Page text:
The public is weighing in on Pa.’s redistricting ideas. So far, they don’t like what they see.
Since policymakers in charge of the state’s redistricting processes approved the initial plans nearly two weeks ago, hundreds of online comments have poured in.
A few say they support the proposed boundaries as-is, but the vast majority of commenters say they need improvement. Many argue some municipalities would be unfairly split up between political districts. By law, mapmakers must not do that “unless absolutely necessary.”
“I strongly oppose the elimination of the 82nd legislative district,” Susanne Shearer of Juniata County wrote of the proposed state House map. “It takes away our easily accessible access [sic] to our elected representative…and groups me and my neighbors and community, with others with whom we do not share the same community, problems, or work situations.”
Others are asking mapmakers to make sure the lines aren’t gerrymandered, the practice of designing districts so that candidates of a given political party have a better chance at being elected than others.
“Incumbent protection is not in the [state] constitution and should not be prioritized over other criteria,” Amy Ruffo of Lancaster wrote, arguing the three proposed state Senate districts encompassing the county could be drawn in a way that better reflects Lancaster’s urban and rural areas.
Still others point to data that shows the number of voters that would live in a given state legislative district varies too much. That’s despite the state Constitution requiring that districts be “nearly equal in population as practicable.”
Dave’s Redistricting App, a nonpartisan map analysis tool, shows some proposed House districts encompass several thousand more people than they ideally should, while others are short several thousand people. An analysis of the Senate map shows a similar discrepancy, though DRA notes courts have generally allowed district populations to vary a little.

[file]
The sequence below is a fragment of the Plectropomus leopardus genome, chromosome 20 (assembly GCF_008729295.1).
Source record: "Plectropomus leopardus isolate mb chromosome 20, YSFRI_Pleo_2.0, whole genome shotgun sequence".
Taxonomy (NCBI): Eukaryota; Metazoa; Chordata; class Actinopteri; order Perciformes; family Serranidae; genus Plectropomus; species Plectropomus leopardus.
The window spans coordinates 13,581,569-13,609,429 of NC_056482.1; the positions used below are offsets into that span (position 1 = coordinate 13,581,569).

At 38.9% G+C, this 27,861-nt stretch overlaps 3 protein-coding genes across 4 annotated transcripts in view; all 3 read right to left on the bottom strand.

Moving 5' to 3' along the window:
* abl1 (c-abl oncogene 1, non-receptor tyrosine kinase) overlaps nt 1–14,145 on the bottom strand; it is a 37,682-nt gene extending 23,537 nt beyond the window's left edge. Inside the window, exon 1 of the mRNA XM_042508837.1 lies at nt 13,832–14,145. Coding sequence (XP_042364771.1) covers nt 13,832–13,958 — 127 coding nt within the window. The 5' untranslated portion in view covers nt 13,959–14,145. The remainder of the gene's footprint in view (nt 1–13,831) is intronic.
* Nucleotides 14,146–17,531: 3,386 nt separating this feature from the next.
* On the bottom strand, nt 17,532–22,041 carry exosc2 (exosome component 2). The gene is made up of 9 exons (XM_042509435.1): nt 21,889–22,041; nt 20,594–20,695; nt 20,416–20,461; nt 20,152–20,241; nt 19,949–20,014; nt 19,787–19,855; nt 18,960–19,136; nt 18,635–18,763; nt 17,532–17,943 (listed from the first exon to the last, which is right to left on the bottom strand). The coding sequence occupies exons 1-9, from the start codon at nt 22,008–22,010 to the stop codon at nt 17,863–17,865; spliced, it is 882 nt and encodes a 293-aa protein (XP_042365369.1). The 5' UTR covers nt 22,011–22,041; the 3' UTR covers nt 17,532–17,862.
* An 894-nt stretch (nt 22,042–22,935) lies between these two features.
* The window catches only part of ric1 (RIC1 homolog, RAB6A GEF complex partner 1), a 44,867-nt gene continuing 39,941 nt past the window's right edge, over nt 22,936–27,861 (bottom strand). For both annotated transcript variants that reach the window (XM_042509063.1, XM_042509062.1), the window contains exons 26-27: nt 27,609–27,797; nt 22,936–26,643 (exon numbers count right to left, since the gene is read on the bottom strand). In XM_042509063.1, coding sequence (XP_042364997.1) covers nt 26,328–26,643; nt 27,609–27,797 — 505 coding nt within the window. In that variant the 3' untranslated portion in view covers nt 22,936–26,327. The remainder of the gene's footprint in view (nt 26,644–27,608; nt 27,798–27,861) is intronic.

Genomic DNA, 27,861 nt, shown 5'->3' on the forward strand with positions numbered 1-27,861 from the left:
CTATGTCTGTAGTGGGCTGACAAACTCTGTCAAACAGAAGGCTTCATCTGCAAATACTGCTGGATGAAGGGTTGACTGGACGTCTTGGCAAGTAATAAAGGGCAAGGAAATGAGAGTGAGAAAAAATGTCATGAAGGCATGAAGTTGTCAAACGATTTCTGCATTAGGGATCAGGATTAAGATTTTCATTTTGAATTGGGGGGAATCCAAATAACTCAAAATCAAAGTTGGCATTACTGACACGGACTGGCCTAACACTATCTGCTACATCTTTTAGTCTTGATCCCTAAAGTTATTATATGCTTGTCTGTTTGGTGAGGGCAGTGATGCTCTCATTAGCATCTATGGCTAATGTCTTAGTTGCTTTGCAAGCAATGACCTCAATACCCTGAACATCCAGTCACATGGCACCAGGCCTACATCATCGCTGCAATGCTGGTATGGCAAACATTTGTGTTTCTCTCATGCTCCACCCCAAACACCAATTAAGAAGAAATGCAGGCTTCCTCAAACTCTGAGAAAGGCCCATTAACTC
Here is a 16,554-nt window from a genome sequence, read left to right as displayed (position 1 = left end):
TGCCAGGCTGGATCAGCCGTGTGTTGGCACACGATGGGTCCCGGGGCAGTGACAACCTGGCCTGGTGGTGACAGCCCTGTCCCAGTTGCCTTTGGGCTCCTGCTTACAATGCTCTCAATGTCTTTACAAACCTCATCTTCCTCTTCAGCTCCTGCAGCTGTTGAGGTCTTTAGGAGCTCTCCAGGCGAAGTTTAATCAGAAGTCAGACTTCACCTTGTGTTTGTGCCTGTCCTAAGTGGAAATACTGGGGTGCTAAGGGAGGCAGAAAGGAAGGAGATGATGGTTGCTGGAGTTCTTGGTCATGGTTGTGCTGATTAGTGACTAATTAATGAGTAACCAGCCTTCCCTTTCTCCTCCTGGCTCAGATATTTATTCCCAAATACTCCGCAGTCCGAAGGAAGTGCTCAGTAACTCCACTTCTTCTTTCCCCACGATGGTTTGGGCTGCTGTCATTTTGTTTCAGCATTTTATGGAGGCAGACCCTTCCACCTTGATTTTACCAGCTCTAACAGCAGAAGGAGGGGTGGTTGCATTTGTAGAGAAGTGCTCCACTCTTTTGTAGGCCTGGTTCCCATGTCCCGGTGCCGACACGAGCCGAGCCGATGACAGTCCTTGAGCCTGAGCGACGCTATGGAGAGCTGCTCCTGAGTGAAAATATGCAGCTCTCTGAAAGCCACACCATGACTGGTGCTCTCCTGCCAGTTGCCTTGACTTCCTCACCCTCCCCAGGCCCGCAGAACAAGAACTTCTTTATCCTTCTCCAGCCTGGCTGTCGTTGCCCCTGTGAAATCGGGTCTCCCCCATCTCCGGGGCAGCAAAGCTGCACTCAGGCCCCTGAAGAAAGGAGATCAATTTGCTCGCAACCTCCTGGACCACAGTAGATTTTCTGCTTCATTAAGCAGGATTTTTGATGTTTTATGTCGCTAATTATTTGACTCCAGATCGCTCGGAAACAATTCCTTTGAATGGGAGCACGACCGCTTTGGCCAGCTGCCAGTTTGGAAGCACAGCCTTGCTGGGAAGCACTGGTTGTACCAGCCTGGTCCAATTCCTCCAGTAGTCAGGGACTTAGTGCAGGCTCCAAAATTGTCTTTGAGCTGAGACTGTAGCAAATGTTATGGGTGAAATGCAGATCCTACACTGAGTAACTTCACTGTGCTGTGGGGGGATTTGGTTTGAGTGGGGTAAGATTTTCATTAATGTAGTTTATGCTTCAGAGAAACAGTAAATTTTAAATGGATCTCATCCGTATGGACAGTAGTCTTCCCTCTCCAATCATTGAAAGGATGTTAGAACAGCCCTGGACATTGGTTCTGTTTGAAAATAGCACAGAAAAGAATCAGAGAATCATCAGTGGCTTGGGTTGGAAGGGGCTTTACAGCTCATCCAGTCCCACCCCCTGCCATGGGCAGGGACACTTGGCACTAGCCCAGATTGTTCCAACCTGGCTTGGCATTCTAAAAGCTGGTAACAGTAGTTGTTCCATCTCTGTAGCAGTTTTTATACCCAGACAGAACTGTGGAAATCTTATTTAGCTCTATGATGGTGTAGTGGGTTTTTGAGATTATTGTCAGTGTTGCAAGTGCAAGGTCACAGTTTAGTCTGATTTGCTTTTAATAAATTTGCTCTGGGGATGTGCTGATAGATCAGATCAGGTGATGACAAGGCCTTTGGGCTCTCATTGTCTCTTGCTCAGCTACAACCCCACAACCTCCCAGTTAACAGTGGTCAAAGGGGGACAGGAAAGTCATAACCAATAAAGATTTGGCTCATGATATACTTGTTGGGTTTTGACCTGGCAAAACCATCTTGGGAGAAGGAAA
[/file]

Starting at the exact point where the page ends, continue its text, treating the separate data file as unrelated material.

“These irregularities in population consistency dilute the voting power of the regions of the southeast…especially Montgomery County. These discrepancies should be adjusted in the next version of the map,” Phyllis Blumberg of Bala Cynwyd in Montgomery County wrote of the state Senate map.
Commenters have said similar things about the proposed Congressional map.
“This seems to lump cities in with large sections of rural areas. It dilutes the voices of minorities and probably progressive leaning areas with right leaning conservative areas. I don’t think this makes sense,” Frederick Weidemann wrote.
Some pointed to Dauphin County as an example of that “lumping.” Under the Republican-supported map, three districts would split up portions of the county. While Harrisburg and neighboring communities in Cumberland County would remain in the 10th Congressional district, much of Dauphin’s populated northern and eastern areas would be grouped in with the largely-rural 13th district.
The 10th would also encompass all of Republican-leaning York and Adams counties, which it currently does not.
“This…splits up Dauphin County to weaken its voice by combining the pieces with rural counties with which we have no common bond,” Gina Mistishen wrote.